For our heavily militarized region, one key side show of the inauguration was the confirmation and swearing in of James N. Mattis as secretary of defense. The retired Marine general was approved with a 98-1 vote after the inauguration.

Mattis released a statement to U.S. troops afterward that credited not only them, but intelligence personnel as "sentinels and guardians of our nation." Mattis also pledged to work with the State Department to strengthen U.S. alliances abroad, some of which have been rattled by Trump questioning their worth.

Mattis retired in spring 2013 as the chief of U.S. Central Command after a career in which he became one of the most influential officers of his generation and commanded troops in Iraq and Afghanistan. He is the first senior military officer to serve as defense secretary since President Truman nominated Army Gen. George C. Marshall for the job in 1950. (Story)

Mattis has indicated his support of the F-35 program, which is good news for our region since Eglin is home of the F-35 integrated training center and two F-35 reprogramming labs. He's apparently an independent thinker willing to take a different approach from the boss, who has criticized the F-35.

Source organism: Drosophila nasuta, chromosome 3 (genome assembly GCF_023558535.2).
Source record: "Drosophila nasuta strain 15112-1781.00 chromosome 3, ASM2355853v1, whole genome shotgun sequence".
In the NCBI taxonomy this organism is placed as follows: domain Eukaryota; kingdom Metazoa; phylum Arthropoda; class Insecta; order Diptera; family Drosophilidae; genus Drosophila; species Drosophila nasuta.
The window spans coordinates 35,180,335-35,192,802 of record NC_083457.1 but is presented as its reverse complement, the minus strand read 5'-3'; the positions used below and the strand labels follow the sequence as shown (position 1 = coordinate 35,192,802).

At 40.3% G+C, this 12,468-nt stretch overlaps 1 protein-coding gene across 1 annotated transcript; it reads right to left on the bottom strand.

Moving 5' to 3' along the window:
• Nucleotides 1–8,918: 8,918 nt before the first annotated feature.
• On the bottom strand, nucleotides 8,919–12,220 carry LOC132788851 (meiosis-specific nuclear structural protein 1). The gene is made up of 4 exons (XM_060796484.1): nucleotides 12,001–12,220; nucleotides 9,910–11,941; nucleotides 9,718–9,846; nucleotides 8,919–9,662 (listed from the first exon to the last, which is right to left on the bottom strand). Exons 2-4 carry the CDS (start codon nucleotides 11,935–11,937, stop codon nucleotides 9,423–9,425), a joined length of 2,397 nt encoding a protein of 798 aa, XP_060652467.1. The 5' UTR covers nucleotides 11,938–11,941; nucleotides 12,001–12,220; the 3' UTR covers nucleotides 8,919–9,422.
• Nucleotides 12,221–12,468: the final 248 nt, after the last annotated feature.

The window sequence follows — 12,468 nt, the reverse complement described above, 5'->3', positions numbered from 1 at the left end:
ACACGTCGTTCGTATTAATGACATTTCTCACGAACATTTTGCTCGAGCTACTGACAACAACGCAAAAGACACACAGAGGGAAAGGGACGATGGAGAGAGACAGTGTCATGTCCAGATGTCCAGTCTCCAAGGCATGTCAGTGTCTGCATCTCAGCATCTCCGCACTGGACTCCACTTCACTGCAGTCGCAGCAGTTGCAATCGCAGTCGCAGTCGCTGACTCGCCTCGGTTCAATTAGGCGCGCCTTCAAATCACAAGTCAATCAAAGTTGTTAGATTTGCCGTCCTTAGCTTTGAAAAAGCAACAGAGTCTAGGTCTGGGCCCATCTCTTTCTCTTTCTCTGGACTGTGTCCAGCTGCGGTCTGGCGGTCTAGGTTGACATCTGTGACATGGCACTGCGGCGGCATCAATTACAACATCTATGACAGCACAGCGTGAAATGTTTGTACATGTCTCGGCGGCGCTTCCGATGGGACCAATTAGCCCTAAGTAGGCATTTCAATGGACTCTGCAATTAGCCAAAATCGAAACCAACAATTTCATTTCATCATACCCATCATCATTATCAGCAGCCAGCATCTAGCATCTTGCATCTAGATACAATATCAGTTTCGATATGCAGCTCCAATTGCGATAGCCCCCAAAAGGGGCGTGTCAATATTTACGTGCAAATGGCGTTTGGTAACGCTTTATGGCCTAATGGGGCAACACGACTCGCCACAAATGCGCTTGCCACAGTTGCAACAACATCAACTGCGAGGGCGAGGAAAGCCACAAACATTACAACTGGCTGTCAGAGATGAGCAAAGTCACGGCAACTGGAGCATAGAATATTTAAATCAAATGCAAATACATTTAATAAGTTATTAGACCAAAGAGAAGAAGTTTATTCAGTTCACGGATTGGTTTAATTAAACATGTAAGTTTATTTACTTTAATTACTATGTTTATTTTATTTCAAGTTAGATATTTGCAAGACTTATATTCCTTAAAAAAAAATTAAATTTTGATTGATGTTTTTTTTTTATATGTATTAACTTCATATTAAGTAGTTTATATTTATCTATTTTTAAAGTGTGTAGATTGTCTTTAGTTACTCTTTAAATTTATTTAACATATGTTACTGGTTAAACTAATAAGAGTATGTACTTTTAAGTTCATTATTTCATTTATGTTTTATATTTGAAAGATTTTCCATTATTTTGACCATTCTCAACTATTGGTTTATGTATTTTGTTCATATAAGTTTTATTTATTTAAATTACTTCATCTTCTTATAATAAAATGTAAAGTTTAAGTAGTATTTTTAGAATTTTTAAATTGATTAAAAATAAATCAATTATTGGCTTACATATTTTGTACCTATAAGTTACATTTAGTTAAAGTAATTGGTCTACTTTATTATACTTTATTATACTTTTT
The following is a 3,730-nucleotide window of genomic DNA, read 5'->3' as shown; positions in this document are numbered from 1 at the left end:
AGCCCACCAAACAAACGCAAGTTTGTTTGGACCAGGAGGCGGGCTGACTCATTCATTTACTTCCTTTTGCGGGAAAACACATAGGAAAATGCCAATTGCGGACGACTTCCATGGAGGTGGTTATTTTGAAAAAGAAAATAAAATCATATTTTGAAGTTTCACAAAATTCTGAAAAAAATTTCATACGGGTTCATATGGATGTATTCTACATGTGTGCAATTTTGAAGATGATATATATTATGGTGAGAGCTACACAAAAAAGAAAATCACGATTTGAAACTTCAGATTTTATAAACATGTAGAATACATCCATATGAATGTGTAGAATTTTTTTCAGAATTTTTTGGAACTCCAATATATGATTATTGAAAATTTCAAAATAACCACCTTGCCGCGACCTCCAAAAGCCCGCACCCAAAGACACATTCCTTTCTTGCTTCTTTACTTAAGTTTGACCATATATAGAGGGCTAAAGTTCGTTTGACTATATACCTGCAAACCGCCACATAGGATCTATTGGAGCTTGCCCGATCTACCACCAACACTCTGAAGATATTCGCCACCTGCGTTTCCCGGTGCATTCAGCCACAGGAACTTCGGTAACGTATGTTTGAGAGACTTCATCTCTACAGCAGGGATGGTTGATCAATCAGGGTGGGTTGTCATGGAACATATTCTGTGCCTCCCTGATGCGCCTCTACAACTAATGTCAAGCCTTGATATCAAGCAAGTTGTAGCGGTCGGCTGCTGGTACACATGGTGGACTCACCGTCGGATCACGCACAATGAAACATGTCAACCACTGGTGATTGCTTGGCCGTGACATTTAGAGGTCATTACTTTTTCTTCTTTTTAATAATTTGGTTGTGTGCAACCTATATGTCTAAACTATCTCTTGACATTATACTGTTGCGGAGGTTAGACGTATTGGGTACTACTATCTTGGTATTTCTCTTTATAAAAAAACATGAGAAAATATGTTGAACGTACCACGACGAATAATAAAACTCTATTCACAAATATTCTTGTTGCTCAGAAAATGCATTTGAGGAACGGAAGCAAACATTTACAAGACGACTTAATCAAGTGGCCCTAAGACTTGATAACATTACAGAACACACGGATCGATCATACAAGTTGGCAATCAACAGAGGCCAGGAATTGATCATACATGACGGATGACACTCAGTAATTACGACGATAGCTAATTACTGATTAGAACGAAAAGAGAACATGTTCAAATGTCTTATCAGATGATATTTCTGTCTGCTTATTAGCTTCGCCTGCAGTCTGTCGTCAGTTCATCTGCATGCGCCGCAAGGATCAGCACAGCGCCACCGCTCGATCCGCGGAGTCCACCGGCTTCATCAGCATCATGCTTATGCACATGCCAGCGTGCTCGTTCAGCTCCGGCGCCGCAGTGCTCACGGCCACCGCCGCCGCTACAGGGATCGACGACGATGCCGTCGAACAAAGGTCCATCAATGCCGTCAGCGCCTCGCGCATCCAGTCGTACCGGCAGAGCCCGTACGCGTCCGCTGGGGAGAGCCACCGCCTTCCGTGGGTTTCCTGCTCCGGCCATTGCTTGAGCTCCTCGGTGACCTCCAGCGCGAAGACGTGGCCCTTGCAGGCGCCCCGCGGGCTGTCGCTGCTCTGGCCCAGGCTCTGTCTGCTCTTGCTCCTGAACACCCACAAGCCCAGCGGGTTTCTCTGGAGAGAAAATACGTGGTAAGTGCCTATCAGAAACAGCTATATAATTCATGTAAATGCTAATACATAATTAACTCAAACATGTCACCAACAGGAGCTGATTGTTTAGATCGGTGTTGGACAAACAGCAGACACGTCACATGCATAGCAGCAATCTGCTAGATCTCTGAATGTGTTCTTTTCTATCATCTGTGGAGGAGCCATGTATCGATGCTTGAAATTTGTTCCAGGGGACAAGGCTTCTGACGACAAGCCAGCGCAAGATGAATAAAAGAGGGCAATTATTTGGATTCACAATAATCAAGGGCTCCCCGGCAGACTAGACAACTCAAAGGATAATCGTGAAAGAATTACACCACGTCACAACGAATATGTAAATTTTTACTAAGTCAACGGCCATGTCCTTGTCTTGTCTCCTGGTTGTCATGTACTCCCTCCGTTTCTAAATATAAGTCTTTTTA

It's time for everybody to take a deep breath and give the new administration a chance. Our country is far more resilient than some might think. All the things you see going on right now have happened in the past and will happen in the future.

The 33rd Fighter Wing on Jan. 17 loaded and released the Air Education and Training Command's first live bombs from an F-35A at Eglin Air Force Base, Fla. Six aircraft were loaded with armed GBU-12s, and two bombs were released over the Eglin range.

The GBU-12 is a 500-pound laser guided bomb. The F-35 can carry a combined payload of 2.3K pounds of air-to-air and air-to-ground munitions internally, with an extended capacity of munitions on each wing. While this is the first live bomb to be loaded into an F-35A here, weapons personnel also regularly load the 2,000-pound GBU-31 Joint Direct Attack Munition and the AIM-120 missile as part of their training and readiness. (Post)